Big Mike said...

Comes across as the 1920's speakeasy updated to the 21st century. Probably includes the under-the-table payoffs to the authorities, too.

mikee said...

I have been told that my actions consisted of likely violations of federal law in many places by many people: in an accountant's office, a national laboratory, a judge's chambers, beside a bucolic wetland, and many other locales both elegant or businesslike, and less so.

Violating federal law is so damn easy these days one can do so almost anywhere, without the least intention of doing so.

Knowing you are violating federal laws and doing so intentionally are quite a different thing than doing so as you go about your daily life or engage in any business, anywhere.

mikee said...

I have been told that my actions consisted of likely violations of federal law in many places by many people: in an accountant's office, a national laboratory, a judge's chambers, beside a bucolic wetland, and many other locales both elegant or businesslike, and less so.

Violating federal law is so damn easy these days one can do so almost anywhere, without the least intention of doing so.

Knowing you are violating federal laws and doing so intentionally are quite a different thing than doing so as you go about your daily life or engage in any business, anywhere.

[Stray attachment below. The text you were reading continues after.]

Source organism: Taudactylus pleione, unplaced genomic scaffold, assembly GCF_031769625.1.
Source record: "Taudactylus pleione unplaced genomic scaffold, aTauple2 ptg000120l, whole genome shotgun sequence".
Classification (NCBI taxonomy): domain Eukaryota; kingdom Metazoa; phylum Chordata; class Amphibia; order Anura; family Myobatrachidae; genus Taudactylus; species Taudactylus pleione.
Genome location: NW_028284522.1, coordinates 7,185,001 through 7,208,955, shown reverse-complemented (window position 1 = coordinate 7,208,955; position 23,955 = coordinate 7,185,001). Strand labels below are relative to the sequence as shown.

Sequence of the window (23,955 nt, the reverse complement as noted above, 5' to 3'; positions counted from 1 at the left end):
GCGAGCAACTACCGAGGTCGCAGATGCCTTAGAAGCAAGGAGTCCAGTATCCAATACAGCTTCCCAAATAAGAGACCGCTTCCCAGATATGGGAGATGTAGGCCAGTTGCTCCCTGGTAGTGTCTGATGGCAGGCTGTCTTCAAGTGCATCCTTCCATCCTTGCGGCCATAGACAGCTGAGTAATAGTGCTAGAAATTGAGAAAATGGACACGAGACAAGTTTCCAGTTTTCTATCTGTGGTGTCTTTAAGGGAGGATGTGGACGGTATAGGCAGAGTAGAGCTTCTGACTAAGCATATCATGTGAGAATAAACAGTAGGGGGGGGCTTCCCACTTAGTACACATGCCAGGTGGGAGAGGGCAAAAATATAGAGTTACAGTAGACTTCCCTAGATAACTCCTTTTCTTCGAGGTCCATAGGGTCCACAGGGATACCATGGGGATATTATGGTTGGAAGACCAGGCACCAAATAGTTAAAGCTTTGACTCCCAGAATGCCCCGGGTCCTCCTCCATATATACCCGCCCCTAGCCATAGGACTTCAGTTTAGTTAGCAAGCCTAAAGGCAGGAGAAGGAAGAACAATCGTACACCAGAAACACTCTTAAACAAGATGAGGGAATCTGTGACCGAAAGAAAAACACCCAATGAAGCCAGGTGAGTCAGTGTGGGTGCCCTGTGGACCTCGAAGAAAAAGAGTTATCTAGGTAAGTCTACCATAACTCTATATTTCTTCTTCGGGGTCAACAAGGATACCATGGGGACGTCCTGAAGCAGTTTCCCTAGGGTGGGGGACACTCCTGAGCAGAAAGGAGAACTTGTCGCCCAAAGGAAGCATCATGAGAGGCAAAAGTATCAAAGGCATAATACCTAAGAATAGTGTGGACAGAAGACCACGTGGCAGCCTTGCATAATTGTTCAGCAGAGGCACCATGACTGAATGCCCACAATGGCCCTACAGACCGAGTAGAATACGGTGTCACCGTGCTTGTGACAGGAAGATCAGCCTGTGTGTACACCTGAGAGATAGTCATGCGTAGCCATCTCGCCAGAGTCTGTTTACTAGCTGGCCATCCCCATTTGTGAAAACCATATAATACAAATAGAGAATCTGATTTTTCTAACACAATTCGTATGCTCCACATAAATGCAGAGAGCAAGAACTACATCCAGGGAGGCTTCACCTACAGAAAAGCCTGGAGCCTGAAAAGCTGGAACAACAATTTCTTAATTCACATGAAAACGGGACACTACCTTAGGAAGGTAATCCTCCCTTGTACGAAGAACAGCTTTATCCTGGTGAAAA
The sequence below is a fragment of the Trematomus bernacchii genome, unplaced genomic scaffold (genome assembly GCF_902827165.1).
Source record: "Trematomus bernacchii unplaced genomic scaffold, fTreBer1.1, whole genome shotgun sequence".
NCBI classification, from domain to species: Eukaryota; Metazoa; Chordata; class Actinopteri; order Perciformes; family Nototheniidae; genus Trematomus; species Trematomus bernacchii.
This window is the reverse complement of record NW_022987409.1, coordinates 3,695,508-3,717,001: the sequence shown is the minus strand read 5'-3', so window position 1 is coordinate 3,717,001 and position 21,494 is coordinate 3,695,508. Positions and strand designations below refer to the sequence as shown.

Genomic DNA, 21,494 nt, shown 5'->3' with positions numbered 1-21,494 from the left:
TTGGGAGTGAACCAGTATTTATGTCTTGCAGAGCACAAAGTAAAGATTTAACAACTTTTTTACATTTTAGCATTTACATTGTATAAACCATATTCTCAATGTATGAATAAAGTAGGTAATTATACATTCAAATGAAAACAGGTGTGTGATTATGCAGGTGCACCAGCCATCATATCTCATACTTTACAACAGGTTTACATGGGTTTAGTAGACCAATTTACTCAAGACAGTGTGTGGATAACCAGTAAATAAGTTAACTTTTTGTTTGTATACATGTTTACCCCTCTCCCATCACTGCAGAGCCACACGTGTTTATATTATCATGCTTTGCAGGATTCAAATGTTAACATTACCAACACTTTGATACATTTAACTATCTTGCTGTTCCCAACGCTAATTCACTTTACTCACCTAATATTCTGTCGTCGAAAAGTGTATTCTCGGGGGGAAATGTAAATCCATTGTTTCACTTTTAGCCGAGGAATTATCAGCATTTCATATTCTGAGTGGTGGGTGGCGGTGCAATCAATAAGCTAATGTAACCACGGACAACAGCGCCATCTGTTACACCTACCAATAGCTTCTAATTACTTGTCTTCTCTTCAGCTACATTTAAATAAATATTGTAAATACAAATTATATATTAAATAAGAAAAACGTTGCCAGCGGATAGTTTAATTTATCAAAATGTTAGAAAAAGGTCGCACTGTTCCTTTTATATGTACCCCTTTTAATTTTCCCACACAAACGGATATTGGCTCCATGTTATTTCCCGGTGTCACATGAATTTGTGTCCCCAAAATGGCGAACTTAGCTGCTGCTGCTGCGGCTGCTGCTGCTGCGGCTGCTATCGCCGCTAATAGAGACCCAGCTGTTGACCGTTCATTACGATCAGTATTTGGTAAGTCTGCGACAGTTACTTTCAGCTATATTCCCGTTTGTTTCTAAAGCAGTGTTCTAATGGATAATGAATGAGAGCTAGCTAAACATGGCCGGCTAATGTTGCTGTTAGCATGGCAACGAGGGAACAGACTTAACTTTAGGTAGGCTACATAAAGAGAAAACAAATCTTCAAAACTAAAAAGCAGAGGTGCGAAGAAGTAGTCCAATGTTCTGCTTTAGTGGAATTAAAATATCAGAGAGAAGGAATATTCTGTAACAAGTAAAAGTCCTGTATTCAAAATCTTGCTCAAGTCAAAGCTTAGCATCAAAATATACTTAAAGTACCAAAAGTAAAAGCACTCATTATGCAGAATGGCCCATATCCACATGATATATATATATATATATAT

Kirk Parker said...

Peter,

"The legal justification seems to be that racial discrimination was once so pervasive that it did, in fact, impair interstate commerce."

But even that is not a legitimate use of the Commerce Clause power--the text doesn't say "To regulate Commerce with foreign Nations, and among the several States, and with the Indian Tribes and things which might be construed to affect the same"

Jim said...

Don't think about working for many Federal jobs for about 3 years. To get a TS clearance, they will ask about illegal drug use. They don't think that it's legal.

ken in sc said...

During the Carter administration, I was in the Air Force. Our budget was cut to the point that we could not afford to follow all aircraft maintenance regulations, called Tech Orders. MAC HQ sent out a message saying in effect, “Don't worry about it, we won't write you up for it.” Thus ignoring the purpose of the Tech Orders in the first place—safety and efficiency.

I think this is what the Obama administration is telling states like Colorado. “Don't worry about it, we won't arrest you for it—until we do.” If it is not worth enforcing, it's not worth having on the books.